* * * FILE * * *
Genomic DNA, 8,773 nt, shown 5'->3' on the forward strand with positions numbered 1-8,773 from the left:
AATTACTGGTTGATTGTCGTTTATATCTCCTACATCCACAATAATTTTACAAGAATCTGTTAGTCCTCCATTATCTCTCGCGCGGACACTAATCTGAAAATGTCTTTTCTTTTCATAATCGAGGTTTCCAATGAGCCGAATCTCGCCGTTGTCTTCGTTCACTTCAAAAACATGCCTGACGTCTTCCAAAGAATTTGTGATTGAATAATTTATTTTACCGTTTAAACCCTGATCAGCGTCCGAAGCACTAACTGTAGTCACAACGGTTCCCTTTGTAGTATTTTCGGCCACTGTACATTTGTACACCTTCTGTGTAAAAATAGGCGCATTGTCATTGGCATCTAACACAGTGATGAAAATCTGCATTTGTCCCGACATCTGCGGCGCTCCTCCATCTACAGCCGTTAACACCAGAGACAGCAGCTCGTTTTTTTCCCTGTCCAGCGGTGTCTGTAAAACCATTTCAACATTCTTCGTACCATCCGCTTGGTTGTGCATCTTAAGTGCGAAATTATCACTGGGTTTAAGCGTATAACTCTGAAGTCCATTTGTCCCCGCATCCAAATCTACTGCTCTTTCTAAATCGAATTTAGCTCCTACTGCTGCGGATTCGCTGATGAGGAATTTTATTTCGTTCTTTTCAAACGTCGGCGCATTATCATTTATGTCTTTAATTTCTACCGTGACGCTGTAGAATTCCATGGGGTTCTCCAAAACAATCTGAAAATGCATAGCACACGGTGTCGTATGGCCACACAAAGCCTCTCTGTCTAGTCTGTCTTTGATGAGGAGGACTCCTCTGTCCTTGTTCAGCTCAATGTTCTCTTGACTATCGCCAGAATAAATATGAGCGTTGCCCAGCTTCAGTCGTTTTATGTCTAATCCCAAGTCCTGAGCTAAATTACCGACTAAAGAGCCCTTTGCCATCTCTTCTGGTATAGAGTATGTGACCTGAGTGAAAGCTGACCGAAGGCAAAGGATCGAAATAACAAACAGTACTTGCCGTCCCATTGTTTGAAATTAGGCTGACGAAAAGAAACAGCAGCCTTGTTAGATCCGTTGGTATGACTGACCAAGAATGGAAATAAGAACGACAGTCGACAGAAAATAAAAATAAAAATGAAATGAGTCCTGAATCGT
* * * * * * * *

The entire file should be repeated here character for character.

Genomic DNA, 8,773 nt, shown 5'->3' on the forward strand with positions numbered 1-8,773 from the left:
AATTACTGGTTGATTGTCGTTTATATCTCCTACATCCACAATAATTTTACAAGAATCTGTTAGTCCTCCATTATCTCTCGCGCGGACACTAATCTGAAAATGTCTTTTCTTTTCATAATCGAGGTTTCCAATGAGCCGAATCTCGCCGTTGTCTTCGTTCACTTCAAAAACATGCCTGACGTCTTCCAAAGAATTTGTGATTGAATAATTTATTTTACCGTTTAAACCCTGATCAGCGTCCGAAGCACTAACTGTAGTCACAACGGTTCCCTTTGTAGTATTTTCGGCCACTGTACATTTGTACACCTTCTGTGTAAAAATAGGCGCATTGTCATTGGCATCTAACACAGTGATGAAAATCTGCATTTGTCCCGACATCTGCGGCGCTCCTCCATCTACAGCCGTTAACACCAGAGACAGCAGCTCGTTTTTTTCCCTGTCCAGCGGTGTCTGTAAAACCATTTCAACATTCTTCGTACCATCCGCTTGGTTGTGCATCTTAAGTGCGAAATTATCACTGGGTTTAAGCGTATAACTCTGAAGTCCATTTGTCCCCGCATCCAAATCTACTGCTCTTTCTAAATCGAATTTAGCTCCTACTGCTGCGGATTCGCTGATGAGGAATTTTATTTCGTTCTTTTCAAACGTCGGCGCATTATCATTTATGTCTTTAATTTCTACCGTGACGCTGTAGAATTCCATGGGGTTCTCCAAAACAATCTGAAAATGCATAGCACACGGTGTCGTATGGCCACACAAAGCCTCTCTGTCTAGTCTGTCTTTGATGAGGAGGACTCCTCTGTCCTTGTTCAGCTCAATGTTCTCTTGACTATCGCCAGAATAAATATGAGCGTTGCCCAGCTTCAGTCGTTTTATGTCTAATCCCAAGTCCTGAGCTAAATTACCGACTAAAGAGCCCTTTGCCATCTCTTCTGGTATAGAGTATGTGACCTGAGTGAAAGCTGACCGAAGGCAAAGGATCGAAATAACAAACAGTACTTGCCGTCCCATTGTTTGAAATTAGGCTGACGAAAAGAAACAGCAGCCTTGTTAGATCCGTTGGTATGACTGACCAAGAATGGAAATAAGAACGACAGTCGACAGAAAATAAAAATAAAAATGAAATGAGTCCTGAATCGT